February is Black History Month, a time to celebrate the achievements and contributions of African Americans throughout history. As part of this celebration, the Muslim American Society (MAS) held an event highlighting the important role that Black Muslims have played in shaping the history of the United States. The event served as an opportunity to learn about the history of Black Muslims in America and to honor the famous Black Muslim figures who have contributed to this rich legacy.
Imam Mikail Stewart Smith
Imam Mikail Stewart Saadiq is a prominent American Muslim scholar and community leader. He is the founder and president of the Institute of Knowledge and a resident scholar at the Islamic Center of Irvine, California. Imam Saadiq is also a sought-after speaker and has given lectures and sermons at various mosques and events throughout the United States.
Imam Saadiq has a diverse educational background, having studied both Islamic and secular subjects. He holds a Bachelor’s degree in Psychology from California State University, Fullerton, and a Master’s degree in Islamic Studies from the Graduate Theological Union in Berkeley, California. He has also studied Arabic and Islamic sciences at various institutions in the United States and abroad.
In addition to his work as a scholar and community leader, Imam Saadiq is also known for his social justice activism. He has been involved in various campaigns and initiatives aimed at promoting civil rights, ending police brutality, and addressing other social issues affecting marginalized communities.
Imam Saadiq is a respected voice within the American Muslim community and beyond, known for his depth of knowledge, commitment to social justice, and dedication to community service.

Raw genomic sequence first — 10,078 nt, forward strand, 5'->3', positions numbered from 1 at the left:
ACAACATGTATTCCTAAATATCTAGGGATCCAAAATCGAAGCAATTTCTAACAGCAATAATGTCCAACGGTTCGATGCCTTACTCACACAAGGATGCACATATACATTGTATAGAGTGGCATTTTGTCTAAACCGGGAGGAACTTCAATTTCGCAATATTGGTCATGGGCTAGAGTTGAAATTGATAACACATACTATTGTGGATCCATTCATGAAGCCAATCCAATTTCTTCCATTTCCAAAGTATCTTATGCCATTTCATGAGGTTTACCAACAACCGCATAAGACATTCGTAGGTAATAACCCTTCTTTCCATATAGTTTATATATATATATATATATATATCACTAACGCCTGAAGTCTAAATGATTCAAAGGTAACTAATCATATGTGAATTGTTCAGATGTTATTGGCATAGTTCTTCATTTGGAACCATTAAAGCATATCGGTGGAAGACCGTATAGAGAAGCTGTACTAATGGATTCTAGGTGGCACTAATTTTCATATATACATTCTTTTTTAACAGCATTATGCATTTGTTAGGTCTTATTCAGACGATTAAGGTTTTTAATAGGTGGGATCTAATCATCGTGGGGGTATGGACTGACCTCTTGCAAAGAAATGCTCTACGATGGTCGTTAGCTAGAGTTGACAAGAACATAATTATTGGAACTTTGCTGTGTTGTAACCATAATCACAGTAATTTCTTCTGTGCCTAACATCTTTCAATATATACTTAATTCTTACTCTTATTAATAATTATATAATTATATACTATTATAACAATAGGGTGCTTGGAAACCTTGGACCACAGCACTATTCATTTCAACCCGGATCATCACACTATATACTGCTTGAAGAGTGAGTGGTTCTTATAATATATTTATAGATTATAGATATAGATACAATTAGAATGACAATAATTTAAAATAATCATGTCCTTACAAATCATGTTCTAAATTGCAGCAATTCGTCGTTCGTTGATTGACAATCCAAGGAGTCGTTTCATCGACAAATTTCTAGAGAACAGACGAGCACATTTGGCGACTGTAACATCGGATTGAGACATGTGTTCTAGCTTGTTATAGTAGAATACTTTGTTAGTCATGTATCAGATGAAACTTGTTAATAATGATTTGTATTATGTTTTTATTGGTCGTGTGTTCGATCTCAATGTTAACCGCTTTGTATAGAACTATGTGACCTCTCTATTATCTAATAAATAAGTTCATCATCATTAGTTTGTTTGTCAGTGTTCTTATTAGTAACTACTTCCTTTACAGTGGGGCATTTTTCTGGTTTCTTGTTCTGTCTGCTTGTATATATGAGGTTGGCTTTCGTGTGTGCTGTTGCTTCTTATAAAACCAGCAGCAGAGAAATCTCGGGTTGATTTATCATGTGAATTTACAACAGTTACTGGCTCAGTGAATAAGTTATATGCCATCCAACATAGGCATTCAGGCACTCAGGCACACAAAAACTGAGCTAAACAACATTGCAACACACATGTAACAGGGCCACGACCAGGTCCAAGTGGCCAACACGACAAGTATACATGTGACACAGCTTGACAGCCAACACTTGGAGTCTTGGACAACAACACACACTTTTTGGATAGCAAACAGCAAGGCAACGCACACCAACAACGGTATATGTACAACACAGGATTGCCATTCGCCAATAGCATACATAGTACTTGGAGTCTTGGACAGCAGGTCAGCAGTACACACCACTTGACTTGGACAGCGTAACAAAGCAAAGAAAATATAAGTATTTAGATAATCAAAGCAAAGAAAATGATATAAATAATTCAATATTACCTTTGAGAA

Tariq Touré is an American spoken word artist, poet, and activist. He is known for his powerful performances that blend elements of poetry, storytelling, and social commentary. Through his work, Touré addresses a wide range of issues affecting Black communities in America, including police brutality, systemic racism, and poverty.
In addition to his work as a spoken word artist, Touré is also a community activist and advocate for social justice. He has been involved in various campaigns and initiatives aimed at promoting racial equity and ending oppression, including the Black Lives Matter movement.
Touré has performed at numerous events and venues throughout the United States, including universities, festivals, and community gatherings. He has also released several albums and spoken word projects, including “Blk Grl Pwr” and “Conscious Ratchet”.
Through his powerful and thought-provoking work, Tariq Touré has become a respected voice within the spoken word and social justice communities, inspiring and empowering audiences with his message of hope and activism.
The history of Black Muslims in America dates back to the time of slavery, when many enslaved Africans were forcibly brought to the United States. Among these Africans were Muslims, who were often stripped of their religious and cultural identities and forced to convert to Christianity. Despite this, many enslaved Muslims continued to practice their faith in secret and passed it down to their descendants.
One of the most well-known Black Muslim figures in American history is Malcolm X. Malcolm X was born Malcolm Little in 1925 in Omaha, Nebraska. He was raised in a family that was deeply involved in the Black Nationalist movement, and his father was a follower of Marcus Garvey. Malcolm X became involved in crime and was sent to prison, where he became a member of the Nation of Islam, a Black nationalist and separatist organization that promoted the teachings of Elijah Muhammad.
Malcolm X became one of the most prominent voices of the Nation of Islam, advocating for the rights of Black people and calling for an end to racial discrimination. He famously stated, “We declare our right on this earth…to be a human being, to be respected as a human being, to be given the rights of a human being in this society, on this earth, in this day, which we intend to bring into existence by any means necessary.” Malcolm X eventually broke with the Nation of Islam and embraced Sunni Islam before he was assassinated in 1965.